Authors: T. C. Boyle
Tags: #Fiction, #Short Stories (Single Author), #Literary
Tooth and Claw
by T.C. Boyle
Tooth and Claw
are Boyle’s trademark taut writing, immediate intimacy, vivid language.…Among Boyle’s gifts are his roaring intelligence and a curiosity that has led him over the years to develop a masterly range of subjects and locales.”
The Washington Post
“Boyle returns to mercilessly test his characters’ physical and emotional endurance.…Each character, captured in Boyle’s calculating and caustic prose, fights his or her way out of the wreckage.”
“An impressive miscellany of styles, genres, voices, and subjects…at his best, Boyle succeeds in creating a world where scientific determinism plays a part, but the characters go on living as if they had a choice and a chance. That he makes their predicament not just compelling but often exuberantly amusing is a tribute to his talent and proof of John Cheever’s claim that good prose can cure anything, including the common cold.”
Los Angeles Times
“Spine-freezing, guilty-giggle inducing and, oddly, heartwarming stories…fourteen small masterpieces of sculpture fashioned from sinew, muscle, marrow…heart. While unremittingly primal, they remain undeniably, and touchingly, human.”
The San Diego Union-Tribune
“As always, Boyle writes wonderfully about oddballs, boozers, and the terminally self-deluded. But his best work here isn’t satirical. In ‘Chicxulub,’ he juxtaposes the history of civilization-ending asteroids with an account of a happy middle aged couple, summoned in the night with terrible news about their daughter. The impact is shattering.”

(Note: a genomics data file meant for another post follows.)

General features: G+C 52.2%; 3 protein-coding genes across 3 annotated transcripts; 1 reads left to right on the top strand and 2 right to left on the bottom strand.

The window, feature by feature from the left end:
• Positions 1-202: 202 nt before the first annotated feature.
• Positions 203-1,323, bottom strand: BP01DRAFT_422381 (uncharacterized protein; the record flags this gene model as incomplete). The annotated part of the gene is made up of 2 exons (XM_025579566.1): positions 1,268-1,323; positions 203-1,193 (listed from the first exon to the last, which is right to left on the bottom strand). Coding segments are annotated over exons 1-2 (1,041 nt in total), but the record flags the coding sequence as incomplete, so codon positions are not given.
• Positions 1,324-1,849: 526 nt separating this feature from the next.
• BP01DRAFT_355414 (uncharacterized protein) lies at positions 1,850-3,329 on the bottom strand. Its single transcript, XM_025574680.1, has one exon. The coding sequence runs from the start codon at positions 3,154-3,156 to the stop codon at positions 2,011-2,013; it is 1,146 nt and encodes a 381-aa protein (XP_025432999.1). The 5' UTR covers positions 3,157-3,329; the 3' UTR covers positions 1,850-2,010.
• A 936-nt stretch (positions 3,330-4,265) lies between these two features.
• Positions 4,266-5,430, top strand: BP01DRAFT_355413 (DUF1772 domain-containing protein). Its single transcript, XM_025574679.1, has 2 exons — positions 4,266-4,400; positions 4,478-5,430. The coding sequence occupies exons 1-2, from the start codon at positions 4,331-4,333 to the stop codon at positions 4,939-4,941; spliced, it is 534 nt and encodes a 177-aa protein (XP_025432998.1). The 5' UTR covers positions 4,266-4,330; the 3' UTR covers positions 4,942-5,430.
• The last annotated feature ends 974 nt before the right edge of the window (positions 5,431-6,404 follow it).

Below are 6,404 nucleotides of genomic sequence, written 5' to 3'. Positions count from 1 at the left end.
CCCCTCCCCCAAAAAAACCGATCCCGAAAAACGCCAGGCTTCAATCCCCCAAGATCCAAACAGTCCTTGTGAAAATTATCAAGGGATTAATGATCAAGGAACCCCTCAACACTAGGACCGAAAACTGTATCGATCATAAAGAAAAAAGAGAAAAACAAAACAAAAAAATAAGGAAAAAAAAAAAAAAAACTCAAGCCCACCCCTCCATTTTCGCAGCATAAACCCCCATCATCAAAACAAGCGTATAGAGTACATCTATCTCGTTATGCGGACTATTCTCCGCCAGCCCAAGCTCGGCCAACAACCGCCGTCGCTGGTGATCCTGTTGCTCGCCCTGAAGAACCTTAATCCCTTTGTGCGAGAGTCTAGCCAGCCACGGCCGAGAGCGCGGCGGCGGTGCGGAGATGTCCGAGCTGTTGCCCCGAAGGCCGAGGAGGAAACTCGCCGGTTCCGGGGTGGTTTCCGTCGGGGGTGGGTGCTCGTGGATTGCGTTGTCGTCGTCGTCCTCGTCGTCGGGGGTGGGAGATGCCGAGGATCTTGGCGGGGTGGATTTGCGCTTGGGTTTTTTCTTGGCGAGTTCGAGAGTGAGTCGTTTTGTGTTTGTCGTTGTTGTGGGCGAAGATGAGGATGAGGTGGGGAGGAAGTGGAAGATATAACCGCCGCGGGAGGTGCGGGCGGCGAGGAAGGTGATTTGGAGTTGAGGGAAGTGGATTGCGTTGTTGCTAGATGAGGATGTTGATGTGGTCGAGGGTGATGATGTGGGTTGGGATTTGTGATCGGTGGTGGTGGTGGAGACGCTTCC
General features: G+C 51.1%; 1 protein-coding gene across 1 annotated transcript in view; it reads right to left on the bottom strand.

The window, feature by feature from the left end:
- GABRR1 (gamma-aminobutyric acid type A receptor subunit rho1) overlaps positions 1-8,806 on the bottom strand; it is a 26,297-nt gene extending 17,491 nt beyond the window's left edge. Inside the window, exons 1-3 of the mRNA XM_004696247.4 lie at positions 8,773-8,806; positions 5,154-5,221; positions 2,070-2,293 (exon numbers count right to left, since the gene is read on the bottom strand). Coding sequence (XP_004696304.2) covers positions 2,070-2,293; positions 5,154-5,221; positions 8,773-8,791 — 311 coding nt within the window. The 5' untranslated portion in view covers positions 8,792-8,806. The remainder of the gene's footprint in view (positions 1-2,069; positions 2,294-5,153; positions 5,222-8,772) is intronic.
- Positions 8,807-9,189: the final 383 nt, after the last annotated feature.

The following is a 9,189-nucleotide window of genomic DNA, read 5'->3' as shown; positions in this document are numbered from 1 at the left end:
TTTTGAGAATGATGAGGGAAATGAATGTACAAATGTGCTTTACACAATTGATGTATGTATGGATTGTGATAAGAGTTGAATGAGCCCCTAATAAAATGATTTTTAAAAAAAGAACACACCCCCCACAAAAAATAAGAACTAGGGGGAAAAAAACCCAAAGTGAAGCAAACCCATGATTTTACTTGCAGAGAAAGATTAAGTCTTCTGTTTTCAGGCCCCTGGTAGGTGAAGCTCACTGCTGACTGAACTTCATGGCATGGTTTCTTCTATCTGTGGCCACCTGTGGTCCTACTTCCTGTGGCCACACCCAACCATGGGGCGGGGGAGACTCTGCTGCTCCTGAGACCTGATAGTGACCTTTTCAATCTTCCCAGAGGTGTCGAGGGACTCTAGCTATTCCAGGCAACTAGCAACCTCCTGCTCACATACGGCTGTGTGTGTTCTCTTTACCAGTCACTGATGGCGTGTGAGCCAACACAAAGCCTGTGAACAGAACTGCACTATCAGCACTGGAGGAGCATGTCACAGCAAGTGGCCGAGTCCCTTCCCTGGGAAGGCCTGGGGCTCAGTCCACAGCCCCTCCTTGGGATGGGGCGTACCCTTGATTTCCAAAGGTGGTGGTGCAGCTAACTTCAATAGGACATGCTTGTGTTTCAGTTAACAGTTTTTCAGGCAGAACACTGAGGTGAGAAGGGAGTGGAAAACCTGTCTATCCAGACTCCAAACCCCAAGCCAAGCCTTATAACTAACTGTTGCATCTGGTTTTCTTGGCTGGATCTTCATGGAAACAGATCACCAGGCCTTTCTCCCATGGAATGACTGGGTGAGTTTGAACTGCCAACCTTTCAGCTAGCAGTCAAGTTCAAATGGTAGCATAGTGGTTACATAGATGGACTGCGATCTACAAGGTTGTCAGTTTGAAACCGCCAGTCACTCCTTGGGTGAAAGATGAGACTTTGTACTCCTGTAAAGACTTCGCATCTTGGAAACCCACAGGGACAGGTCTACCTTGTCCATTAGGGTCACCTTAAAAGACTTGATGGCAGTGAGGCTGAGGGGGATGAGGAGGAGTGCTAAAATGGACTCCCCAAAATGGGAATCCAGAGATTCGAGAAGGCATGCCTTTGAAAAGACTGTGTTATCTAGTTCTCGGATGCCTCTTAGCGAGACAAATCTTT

“Whether Boyle is breaking your heart or making you laugh, you just don’t care because he is so darned good at it.…Boyle has the voice to make you smile, make you care and make you hate yourself in the morning for being taken in by such a smooth storyteller.”
San Francisco Chronicle
“There is little doubt that Boyle is one of the most inventive writers of our age.…He is at the top of his game in ‘Swept Away’—wry, playful, and generous toward his tenderhearted lovers even as they are torn asunder.…‘Dogology’ is another irresistible romp [which] deftly plumbs the inextricable conflict between man’s rational capacities and his animalistic urges, a theme Boyle has been examining, in one way or another, since his debut collection
Descent of Man.
The Boston Globe